Straight talking, no nonsense, Joe Quaid, a breath of fresh air

Former Limerick All Star goalkeeper, bids farewell to Kildare

Tommy Callaghan

Reporter:

Tommy Callaghan

Email:

tommy.callaghan@leinsterleader.ie

Straight talking, no nonsense, Joe Quaid, a breath of fresh air

Joe Quaid

In many respects it is the end of an era with the departure of Joe Quaid from Kildare last week after managing The Lilies senior hurlers for the past three seasons, which culminated with winning the Christy Ring Cup final this season.
Joe Quaid, it has to be said, brought a breath of fresh air to Kildare and to hurling in general.
His candid views, whether after victory or defeat, were always something to look forward to and more importantly worth sharing with the hurling public.
Joe was a man who did not pull punches. What you saw is what you got; no hedging; no fudging; no couching opinion in diplomatic language. Joe said it as it was and called it as he saw it.
For a man who played at the highest level, wearing the no. 1 jersey for his native county of Limerick in two All Ireland senior hurling finals; a two time All Star, he probably thought he had seen it all, before that is he arrived in Lilywhite land.
There were a few aspects of hurling in Kildare that had Joe somewhat mesmerised, certainly in the early days at least.
One was the lack of interest some players showed in donning the white shirt of Kildare and some even refusing to commit to the county at senior hurling level.
It was something that really had the Limerick man puzzled. No doubt coming from a strong hurling county where any lad that was asked to join the senior ranks of Limerick would jump at the opportunity, and then to arrive in Kildare and after approaching numerous players only to find they were not committed to the cause was something of an eye opener, especially in the early days.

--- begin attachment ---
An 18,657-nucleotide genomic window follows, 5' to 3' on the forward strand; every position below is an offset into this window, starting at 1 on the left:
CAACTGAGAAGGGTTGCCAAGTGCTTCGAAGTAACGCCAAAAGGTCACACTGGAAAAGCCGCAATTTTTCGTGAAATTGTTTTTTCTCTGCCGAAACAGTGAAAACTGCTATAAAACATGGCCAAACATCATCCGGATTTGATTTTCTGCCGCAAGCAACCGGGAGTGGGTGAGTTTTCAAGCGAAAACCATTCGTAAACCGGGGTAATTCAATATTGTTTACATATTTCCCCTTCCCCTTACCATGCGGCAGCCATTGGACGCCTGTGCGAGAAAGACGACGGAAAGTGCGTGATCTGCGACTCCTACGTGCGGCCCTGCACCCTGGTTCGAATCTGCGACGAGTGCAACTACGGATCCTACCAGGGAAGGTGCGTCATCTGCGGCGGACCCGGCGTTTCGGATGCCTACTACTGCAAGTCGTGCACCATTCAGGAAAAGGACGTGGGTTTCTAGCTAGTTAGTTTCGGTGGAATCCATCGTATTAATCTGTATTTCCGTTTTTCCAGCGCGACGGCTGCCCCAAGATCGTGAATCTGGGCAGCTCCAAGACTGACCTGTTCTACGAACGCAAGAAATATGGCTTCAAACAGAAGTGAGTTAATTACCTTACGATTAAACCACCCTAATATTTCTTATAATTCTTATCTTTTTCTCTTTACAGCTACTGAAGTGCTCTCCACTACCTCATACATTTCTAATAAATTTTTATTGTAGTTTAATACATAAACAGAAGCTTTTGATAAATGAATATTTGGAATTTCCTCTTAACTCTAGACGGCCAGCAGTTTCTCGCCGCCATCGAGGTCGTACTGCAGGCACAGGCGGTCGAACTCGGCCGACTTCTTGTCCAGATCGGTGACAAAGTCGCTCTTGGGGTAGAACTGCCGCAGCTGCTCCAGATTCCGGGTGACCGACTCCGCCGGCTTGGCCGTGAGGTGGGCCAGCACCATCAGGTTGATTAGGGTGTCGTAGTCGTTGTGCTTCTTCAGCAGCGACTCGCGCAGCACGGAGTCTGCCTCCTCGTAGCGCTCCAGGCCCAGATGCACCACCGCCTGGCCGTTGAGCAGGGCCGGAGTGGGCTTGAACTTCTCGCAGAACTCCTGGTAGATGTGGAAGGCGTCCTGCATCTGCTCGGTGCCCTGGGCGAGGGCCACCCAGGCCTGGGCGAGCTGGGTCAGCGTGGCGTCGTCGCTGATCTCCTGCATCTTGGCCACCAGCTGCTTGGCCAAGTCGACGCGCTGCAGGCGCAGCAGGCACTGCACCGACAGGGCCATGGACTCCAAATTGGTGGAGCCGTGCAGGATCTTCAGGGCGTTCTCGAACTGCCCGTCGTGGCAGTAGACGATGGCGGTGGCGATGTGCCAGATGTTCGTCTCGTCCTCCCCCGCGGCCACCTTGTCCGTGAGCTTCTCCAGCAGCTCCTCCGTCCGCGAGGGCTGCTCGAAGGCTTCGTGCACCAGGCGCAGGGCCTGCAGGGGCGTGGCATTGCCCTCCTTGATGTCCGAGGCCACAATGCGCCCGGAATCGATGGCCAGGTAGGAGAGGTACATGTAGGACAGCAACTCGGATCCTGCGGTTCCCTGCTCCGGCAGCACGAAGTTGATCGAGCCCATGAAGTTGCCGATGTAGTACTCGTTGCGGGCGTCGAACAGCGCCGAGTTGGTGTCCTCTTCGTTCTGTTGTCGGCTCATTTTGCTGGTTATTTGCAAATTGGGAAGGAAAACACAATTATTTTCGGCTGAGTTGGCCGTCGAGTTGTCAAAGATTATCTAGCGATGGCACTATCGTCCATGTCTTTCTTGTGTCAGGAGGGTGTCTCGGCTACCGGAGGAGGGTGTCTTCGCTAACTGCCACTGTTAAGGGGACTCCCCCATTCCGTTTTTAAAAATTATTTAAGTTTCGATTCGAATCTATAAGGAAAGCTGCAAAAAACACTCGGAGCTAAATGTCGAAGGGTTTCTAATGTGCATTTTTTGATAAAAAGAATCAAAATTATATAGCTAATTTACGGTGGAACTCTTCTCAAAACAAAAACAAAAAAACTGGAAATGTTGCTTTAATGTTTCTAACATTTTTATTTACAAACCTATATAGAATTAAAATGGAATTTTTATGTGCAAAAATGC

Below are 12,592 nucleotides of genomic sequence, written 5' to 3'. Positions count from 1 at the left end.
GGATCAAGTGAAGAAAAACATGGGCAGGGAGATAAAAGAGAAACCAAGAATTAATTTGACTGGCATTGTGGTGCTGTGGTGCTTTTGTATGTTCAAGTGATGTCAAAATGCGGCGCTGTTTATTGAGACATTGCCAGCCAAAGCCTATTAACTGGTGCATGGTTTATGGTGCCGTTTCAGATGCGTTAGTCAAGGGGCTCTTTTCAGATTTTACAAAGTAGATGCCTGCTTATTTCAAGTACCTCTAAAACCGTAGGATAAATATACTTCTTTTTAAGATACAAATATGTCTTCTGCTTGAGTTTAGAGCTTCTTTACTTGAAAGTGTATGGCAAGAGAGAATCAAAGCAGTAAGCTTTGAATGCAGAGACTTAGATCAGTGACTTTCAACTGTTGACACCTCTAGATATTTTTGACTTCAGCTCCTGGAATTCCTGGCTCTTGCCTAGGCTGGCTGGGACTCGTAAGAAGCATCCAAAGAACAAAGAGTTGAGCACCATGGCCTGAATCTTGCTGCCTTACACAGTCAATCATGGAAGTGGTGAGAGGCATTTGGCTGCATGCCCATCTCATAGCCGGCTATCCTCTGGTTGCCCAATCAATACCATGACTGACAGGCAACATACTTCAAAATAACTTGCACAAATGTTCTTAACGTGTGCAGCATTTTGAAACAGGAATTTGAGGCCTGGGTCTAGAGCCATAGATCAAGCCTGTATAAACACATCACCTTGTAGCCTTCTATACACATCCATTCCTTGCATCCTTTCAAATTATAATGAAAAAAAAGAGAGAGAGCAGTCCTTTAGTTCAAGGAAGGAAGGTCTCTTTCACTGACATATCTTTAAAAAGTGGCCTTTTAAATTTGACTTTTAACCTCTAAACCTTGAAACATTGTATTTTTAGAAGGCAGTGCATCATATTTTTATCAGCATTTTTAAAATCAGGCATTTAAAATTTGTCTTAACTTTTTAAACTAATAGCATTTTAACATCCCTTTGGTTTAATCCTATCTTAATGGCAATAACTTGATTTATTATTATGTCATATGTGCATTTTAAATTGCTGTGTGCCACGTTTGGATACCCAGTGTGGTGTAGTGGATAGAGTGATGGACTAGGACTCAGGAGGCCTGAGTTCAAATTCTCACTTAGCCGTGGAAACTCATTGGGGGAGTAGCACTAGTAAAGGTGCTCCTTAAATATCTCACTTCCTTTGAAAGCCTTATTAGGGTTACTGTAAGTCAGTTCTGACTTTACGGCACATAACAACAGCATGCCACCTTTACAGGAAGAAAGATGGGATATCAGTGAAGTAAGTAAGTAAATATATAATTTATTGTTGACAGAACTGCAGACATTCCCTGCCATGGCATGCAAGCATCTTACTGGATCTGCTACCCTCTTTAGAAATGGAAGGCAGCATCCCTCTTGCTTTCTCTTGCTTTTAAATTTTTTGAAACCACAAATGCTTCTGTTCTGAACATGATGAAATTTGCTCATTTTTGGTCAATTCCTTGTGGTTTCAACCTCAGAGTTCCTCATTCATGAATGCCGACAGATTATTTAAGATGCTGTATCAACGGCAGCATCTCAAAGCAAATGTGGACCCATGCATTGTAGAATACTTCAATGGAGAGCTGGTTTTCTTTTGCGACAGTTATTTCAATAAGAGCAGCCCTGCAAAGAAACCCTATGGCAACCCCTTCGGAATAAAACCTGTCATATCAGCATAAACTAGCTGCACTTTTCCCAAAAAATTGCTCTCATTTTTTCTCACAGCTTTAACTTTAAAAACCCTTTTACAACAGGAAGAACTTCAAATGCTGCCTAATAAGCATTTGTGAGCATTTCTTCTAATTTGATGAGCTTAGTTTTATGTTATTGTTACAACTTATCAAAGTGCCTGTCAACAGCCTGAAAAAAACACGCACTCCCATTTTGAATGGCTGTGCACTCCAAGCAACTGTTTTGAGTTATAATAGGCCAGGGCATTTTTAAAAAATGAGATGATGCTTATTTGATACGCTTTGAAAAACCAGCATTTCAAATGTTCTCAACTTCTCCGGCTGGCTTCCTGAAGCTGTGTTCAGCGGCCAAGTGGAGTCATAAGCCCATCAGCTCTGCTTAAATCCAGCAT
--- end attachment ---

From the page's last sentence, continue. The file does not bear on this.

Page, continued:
In fairness to Quaid, that was something he certainly turned around during his term.
He introduced many so called 'permit' players where players from strong counties were allowed to 'transfer' to so called weaker counties, while at the same time remain playing with their 'home' clubs.
Quaid brought several Limerick players to Kildare, as well as Kilkenny and Tipperary. He did so “as not enough Kildare players were willing to join the county set-up.”
Indeed when the 'permit' player rule was introduced it was a very controversial issue with many managers insisting that under no circumstances would they go down that line.
Joe Quaid played no 'permit' players in 2018 mainly, as he said himself, he did not need them having recruited many additional young native lads who were more than willing to put their shoulder to the wheel and represent their county.
And it certainly paid dividends when Kildare captured the Christy Ring Cup this season, albeit after a very disappointing league season that saw The Lilies go through their programme without a win, eventually being relegated but as the manager insisted all along Christy Ring was the no. 1 objective in 2018.
One other aspect of hurling in Kildare that had Joe Quaid puzzled and it is something he brought up time and time again during his three spell in the county, and that was the lack of support from fans.
On one occasion Joe remarked “I think I know every hurling fan in Kildare personally at this stage” as he lamented time and time again the small attendances at games particularly at St Conleth's Park.
Quick witted; a great man for the one liners and always willing to offer his opinion on anything regards hurling, he was regularly critical of the way the so called 'weaker' counties were treated by those in authority.
Running the Christy Ring off in a matter of six or seven weeks is not the way forward insists Quaid. “Summer time is the real hurling time, when the sun is shining, the pitches are hard and the sliother is flying but many of my players (Kildare) never played in those conditions as by the time the summer arrived the Ring Cup, along with the other Cups outside of the McCarthy, were well finished.”
Joe Quaid can certainly look back on his time in Kildare as a successful period, where he raised the standards; brought huge belief to his players that culminated in silverware in 2018.
Now that Quaid has departed the next manager will have big boots to fill. There has been a lot of progress made over the past few seasons.
Yes of course there has been disappointments; many disap-
pointments over the past three seasons but there has also been many positives including winning league promotion and of course capturing the Christy Ring Cup was no mean achievement.
Who will succeed Joe Quaid is the next big item on the agenda. Getting the right person is vital if the success of winning the Christy Ring Cup is to be built on.